If your question is one of advice or support — should you finish grad school, how to deal with a difficult colleague — the above does not apply.

[1.3] Can I share what I read on Systers with others who are not on Systers?

ALL information shared on Systers is to stay within the membership. Unless posters specifically say that you can distribute the information outside the list, you should not share what you learn through Systers with men or women outside the list. If you wish to share some information, email the Syster who sent it to ask her permission. Once you receive permission from the Syster who started initial discussion, if you want to use any of the responses, you should also gain permission from all those who posted responses to that particular discussion. Additionally, if you know the discussion describes a particular person, you should also be mindful that discussing publicly may have indications where a situation can easily be determined. Please be mindful to always gain permission from Syster(s) who posted initial and responses of discussion to protect their privacy. When compiling summaries of responses sent to you privately, remove identifying information unless the syster specifically told you that you may use her name. Similarly, if you are replying publicly to a message sent to you privately, first get permission from the Syster who sent the message. Systers who post shareable information will save themselves some hassle if they mention in the post that the information can be circulated outside of Systers.

The one exception to the rule about reposting is if the information is a publicly available link that you could have found on your own. In that case, you can repost the link, but not the message itself, as it may contain original poster’s email address or Systers email headers. Do not refer to this as “something you learned on Systers”.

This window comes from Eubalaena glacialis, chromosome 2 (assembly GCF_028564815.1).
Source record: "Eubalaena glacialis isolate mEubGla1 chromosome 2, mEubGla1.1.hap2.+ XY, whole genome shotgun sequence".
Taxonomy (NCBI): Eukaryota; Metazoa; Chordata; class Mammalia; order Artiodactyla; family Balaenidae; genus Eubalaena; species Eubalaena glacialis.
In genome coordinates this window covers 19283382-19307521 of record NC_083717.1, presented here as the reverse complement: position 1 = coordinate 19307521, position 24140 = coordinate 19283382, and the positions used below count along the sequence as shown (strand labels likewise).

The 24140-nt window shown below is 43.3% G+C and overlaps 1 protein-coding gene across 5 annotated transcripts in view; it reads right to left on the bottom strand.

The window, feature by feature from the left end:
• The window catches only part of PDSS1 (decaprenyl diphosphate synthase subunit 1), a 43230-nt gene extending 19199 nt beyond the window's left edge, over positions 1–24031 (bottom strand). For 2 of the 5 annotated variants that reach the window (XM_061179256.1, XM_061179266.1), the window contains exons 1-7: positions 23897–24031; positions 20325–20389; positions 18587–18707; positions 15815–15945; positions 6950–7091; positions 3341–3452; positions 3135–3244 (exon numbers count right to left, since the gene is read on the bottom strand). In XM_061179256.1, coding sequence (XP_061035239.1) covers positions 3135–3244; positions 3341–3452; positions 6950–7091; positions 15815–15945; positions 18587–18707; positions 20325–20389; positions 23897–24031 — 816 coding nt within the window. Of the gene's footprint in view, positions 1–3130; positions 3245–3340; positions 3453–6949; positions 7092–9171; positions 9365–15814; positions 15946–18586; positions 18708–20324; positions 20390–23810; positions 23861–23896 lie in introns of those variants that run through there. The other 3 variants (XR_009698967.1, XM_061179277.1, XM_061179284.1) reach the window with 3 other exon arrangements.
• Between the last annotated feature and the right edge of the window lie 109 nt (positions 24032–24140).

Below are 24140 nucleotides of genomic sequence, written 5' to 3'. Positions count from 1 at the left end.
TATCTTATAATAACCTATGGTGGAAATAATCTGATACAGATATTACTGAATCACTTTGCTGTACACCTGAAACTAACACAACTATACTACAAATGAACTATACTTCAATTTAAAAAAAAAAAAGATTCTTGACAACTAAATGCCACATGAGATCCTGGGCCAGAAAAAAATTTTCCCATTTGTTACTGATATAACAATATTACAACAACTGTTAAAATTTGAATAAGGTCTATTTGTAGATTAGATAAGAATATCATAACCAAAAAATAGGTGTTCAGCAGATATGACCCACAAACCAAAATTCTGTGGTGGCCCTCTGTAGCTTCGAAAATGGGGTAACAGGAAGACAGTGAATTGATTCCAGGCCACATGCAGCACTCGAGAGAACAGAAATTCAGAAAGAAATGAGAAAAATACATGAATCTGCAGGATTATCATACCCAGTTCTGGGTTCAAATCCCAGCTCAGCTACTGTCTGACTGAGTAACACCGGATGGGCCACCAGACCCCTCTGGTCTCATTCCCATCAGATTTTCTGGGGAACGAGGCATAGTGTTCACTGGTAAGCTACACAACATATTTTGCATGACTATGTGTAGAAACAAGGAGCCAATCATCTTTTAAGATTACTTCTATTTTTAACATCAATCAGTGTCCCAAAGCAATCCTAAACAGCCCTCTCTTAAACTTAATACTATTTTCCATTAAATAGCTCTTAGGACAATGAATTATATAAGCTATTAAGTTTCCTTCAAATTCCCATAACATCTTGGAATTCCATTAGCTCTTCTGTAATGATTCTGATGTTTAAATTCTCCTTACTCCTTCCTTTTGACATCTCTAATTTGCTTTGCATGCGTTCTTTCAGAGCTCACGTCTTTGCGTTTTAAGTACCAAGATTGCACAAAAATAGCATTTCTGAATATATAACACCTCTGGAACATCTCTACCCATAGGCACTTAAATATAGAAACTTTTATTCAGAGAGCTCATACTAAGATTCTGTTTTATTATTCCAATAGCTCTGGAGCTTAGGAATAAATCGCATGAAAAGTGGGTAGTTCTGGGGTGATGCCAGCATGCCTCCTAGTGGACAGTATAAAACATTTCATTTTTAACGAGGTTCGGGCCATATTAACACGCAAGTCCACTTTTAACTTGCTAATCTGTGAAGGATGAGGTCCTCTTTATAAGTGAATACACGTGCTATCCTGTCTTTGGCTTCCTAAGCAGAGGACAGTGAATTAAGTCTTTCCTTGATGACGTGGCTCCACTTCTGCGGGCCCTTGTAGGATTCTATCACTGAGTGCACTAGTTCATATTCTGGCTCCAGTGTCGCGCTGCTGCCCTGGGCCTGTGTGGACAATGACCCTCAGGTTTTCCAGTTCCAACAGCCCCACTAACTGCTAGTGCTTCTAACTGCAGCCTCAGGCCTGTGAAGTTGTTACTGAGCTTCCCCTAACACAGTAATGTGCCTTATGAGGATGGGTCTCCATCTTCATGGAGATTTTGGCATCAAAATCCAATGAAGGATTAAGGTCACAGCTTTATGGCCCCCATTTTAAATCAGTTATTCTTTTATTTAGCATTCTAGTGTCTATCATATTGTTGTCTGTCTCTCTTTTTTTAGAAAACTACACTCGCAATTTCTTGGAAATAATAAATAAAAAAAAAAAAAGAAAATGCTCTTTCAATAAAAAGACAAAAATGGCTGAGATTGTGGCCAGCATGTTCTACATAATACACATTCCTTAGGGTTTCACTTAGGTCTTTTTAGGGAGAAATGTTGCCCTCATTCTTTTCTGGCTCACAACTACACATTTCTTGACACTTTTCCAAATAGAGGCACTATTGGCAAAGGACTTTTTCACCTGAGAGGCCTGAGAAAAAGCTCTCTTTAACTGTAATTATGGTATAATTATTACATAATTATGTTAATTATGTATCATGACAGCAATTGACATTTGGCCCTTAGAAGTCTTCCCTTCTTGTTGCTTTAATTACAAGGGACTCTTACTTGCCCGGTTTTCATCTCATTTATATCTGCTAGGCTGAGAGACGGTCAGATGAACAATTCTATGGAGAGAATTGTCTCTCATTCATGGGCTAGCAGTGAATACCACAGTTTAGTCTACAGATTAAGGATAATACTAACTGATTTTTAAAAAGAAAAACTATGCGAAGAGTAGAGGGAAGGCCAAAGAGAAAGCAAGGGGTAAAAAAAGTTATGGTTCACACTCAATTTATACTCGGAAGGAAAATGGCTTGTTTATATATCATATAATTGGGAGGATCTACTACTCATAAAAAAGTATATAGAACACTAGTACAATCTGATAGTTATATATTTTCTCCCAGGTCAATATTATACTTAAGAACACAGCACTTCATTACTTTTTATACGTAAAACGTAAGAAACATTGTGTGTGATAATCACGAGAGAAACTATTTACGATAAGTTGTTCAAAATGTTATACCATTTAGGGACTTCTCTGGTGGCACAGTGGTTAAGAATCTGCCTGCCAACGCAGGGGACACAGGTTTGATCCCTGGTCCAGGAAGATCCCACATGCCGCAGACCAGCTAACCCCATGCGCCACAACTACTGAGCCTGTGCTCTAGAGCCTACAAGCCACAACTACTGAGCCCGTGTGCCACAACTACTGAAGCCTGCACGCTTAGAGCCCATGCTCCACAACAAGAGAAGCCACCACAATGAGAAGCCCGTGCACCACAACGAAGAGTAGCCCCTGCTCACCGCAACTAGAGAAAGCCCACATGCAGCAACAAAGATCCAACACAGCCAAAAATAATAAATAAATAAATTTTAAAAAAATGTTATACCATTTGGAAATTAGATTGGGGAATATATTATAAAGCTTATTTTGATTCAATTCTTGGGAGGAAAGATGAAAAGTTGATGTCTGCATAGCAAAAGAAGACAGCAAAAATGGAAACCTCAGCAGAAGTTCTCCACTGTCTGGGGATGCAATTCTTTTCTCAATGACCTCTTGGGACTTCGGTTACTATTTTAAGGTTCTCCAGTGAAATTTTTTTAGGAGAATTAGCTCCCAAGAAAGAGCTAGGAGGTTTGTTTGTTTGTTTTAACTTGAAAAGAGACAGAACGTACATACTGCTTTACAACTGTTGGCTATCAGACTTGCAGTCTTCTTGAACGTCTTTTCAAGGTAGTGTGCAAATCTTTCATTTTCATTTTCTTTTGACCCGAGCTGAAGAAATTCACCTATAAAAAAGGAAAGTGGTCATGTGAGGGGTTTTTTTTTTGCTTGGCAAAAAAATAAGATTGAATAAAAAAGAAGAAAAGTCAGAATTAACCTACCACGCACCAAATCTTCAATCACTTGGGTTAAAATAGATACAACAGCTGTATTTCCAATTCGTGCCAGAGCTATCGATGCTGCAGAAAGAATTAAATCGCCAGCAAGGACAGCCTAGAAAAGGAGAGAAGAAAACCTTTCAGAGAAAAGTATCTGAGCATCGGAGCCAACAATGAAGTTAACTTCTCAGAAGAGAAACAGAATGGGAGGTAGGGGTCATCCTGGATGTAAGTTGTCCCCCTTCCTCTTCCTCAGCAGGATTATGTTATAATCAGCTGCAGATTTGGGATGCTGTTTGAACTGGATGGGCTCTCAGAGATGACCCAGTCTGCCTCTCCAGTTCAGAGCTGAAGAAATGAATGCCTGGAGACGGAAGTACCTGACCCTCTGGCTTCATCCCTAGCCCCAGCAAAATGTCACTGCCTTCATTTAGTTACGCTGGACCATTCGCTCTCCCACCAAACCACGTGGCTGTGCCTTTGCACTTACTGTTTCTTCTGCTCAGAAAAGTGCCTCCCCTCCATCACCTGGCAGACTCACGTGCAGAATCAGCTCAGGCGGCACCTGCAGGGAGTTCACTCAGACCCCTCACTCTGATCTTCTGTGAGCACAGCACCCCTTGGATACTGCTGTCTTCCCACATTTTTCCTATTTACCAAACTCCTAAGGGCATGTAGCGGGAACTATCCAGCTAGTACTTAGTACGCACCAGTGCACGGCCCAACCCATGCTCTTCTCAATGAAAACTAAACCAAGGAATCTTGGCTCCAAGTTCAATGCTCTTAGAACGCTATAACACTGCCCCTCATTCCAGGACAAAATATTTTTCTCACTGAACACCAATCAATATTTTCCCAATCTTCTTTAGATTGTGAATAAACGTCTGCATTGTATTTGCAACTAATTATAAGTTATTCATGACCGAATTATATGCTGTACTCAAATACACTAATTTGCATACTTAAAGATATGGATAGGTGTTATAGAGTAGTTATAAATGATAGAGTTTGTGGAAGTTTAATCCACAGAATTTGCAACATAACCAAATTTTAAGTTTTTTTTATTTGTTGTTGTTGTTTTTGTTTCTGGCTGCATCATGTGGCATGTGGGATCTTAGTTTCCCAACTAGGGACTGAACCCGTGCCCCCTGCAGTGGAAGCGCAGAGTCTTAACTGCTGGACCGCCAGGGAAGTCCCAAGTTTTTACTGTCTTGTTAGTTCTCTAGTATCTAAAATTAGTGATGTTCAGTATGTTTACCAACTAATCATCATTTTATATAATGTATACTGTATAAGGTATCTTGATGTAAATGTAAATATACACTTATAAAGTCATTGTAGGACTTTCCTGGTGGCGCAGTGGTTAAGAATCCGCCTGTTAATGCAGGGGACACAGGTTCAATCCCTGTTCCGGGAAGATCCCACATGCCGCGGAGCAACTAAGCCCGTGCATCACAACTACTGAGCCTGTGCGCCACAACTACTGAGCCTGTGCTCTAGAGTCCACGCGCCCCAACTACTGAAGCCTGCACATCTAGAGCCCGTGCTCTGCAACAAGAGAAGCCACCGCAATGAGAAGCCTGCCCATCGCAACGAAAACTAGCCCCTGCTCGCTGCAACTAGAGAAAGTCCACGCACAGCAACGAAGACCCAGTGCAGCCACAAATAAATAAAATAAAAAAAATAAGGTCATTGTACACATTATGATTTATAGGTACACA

[1.4] What are appropriate ways to respond to emails on the list?

You may reply to the sender directly if you have advice or comments that are of interest to her personally but not the entire list. You may reply to the list if your remarks are likely to be of interest to a significant subset of the readership of 3100 women at different stages of life and in different sub-fields in computing.

Always keep both personal and public replies polite and respectful. Flames are not tolerated on this list. Please count to fifty before you hit the send key if you are angry at someone’s post. Voice inflection and body language do not exist in e-mail. What you took for a serious comment may have been a joke. Please give the sender the benefit of the doubt. If you are offended, please send an individual note asking the sender what she really meant instead of sending a flame.

If you are sent a flame, please forward the note to Her Systers’ Keeper (systers-keeper at systers dot org) and she will take care of the matter with the offender. If you have a problem with a Syster, please do not send your comments to the entire list, so that she is not embarrassed in front of the list. We are a supportive organization and we are not here to tear each other down.

We want to create an atmosphere where women feel free to post their opinions, concerns, problems, and joys to other women in the same situation. Using words like “please” and “thank you” go a long way towards making people feel more comfortable. If you are polite, responders to your posts will more likely be as polite. Also note that some systers are not as fluent in the English language as others, and this may come across as being impolite, or they may misunderstand your posting as impolite. Please, cut your systers some slack.